"When I read her poetry, so baroque, so complex, I read a very complex mind, but also (a mind that) knows how to play with words. That's very attractive to me," comments Mora who has also been playing with words for about 20 years.

After raising her three children and graduating from college, Mora published her first book in 1984 - Chants - a book of poetry for adults. From then on, she has written about many subjects, including her family life, a life enriched by a combination of cultures.

Of Mexican parents, Mora grew up in a bicultural environment. Although she says that at home they used to speak both English and Spanish, English was the language of her formal education and she picked up Spanish as a family and social language.

Montalvo has also been playing with words for many years. She came to the United States 43 years ago and has primarily worked as a translator and interpreter. She speaks four languages, and says that right now she is tempted to study Japanese. "To study a new language, even if one cannot master it, is like a ray of sunshine in the darkness," she said.

Reading is a favorite pastime for Montalvo, who says that one of her most cherished memories related to literature took place when she was 14. She met Juan Ramn Jimenez, the Spanish writer, and recited a poem and also read for him a chapter of Platero and I, his well-known book published in 1967.

Her book, Zoolgico de Poemas/Poetry Zoo, came to light almost unexpectedly. Montalvo says that in January 2000, she was suddenly overcome with inspiration and wrote about 90 poems of all kinds in four days. In an interview published in October 2001, Montalvo said that those four days were exactly the same during which the poetry and drama teacher of her youth had been in a comma after suffering a stroke.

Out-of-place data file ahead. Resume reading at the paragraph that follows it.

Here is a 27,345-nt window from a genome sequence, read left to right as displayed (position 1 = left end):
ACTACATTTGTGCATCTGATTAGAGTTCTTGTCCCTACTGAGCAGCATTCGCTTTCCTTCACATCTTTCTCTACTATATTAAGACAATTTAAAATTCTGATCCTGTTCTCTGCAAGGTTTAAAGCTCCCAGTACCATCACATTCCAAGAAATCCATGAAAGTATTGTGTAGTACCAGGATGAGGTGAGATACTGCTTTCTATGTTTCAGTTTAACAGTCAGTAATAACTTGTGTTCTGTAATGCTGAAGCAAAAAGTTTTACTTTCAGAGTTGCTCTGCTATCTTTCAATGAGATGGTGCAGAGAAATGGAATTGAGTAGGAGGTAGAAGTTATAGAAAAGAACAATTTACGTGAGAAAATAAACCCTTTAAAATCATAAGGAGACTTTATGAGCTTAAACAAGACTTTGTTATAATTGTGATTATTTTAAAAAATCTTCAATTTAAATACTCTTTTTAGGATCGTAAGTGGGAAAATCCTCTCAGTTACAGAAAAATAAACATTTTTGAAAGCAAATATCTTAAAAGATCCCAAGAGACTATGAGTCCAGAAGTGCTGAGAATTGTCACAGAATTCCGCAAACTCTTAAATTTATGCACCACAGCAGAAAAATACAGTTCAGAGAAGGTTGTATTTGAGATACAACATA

Inspiration came to Montalvo in Spanish, her native language, and then she translated her poems into English and painted, with watercolors, the illustrations for her book. She also paints, but she says that she had never used that technique just as she had never written poetry before. But that's not surprising, she admits, because she is prone to act suddenly and obsessively.

However, Montalvo seems to be as persistent as Sor Juana and Mora, because when she decides to do something she goes through with it. That's how she said she was going to paint 30 paintings - she finished 29 - and, likewise, she wanted to publish her poems and did it herself.

Montalvo's poetry reflects Puerto Rican images, personal but at the same time universal, touching children and adults alike. In the prologue of her book, the late University of New Mexico Professor Sabine Ulibarri called her "The Peter Pan and Hamelin Flautist from magic and fantasy times." Her verses also contain educational messages.

Mora's most recent book is a window to the fascinating world of Sor Juana, precursor of these creative and daring women, inspired by their love of reading and words.

Self-Determination Legislation | Puerto Rico Herald Home
Newsstand | Puerto Rico | U.S. Government | Archives
Search | Mailing List | Contact Us | Feedback